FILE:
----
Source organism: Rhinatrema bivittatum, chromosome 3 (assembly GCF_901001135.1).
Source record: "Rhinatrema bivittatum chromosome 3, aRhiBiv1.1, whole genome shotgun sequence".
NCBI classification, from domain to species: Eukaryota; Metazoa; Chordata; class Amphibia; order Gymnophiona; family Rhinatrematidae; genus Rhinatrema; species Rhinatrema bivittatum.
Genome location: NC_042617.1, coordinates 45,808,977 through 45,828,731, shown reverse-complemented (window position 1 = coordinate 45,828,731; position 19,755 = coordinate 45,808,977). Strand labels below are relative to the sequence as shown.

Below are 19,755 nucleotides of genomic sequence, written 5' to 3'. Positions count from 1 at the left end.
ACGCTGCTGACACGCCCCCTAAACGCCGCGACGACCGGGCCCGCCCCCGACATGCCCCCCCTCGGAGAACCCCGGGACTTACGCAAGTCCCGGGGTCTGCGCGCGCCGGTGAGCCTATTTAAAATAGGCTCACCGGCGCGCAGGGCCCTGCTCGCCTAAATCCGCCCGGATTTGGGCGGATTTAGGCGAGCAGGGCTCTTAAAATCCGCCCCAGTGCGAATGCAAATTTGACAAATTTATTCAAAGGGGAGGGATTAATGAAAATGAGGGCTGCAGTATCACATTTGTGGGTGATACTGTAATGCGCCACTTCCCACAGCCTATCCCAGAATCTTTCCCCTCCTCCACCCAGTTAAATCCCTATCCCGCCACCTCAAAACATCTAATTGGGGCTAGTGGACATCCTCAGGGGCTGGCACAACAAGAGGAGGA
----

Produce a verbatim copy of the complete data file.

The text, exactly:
Source organism: Rhinatrema bivittatum, chromosome 3 (assembly GCF_901001135.1).
Source record: "Rhinatrema bivittatum chromosome 3, aRhiBiv1.1, whole genome shotgun sequence".
NCBI classification, from domain to species: Eukaryota; Metazoa; Chordata; class Amphibia; order Gymnophiona; family Rhinatrematidae; genus Rhinatrema; species Rhinatrema bivittatum.
Genome location: NC_042617.1, coordinates 45,808,977 through 45,828,731, shown reverse-complemented (window position 1 = coordinate 45,828,731; position 19,755 = coordinate 45,808,977). Strand labels below are relative to the sequence as shown.

Below are 19,755 nucleotides of genomic sequence, written 5' to 3'. Positions count from 1 at the left end.
ACGCTGCTGACACGCCCCCTAAACGCCGCGACGACCGGGCCCGCCCCCGACATGCCCCCCCTCGGAGAACCCCGGGACTTACGCAAGTCCCGGGGTCTGCGCGCGCCGGTGAGCCTATTTAAAATAGGCTCACCGGCGCGCAGGGCCCTGCTCGCCTAAATCCGCCCGGATTTGGGCGGATTTAGGCGAGCAGGGCTCTTAAAATCCGCCCCAGTGCGAATGCAAATTTGACAAATTTATTCAAAGGGGAGGGATTAATGAAAATGAGGGCTGCAGTATCACATTTGTGGGTGATACTGTAATGCGCCACTTCCCACAGCCTATCCCAGAATCTTTCCCCTCCTCCACCCAGTTAAATCCCTATCCCGCCACCTCAAAACATCTAATTGGGGCTAGTGGACATCCTCAGGGGCTGGCACAACAAGAGGAGGA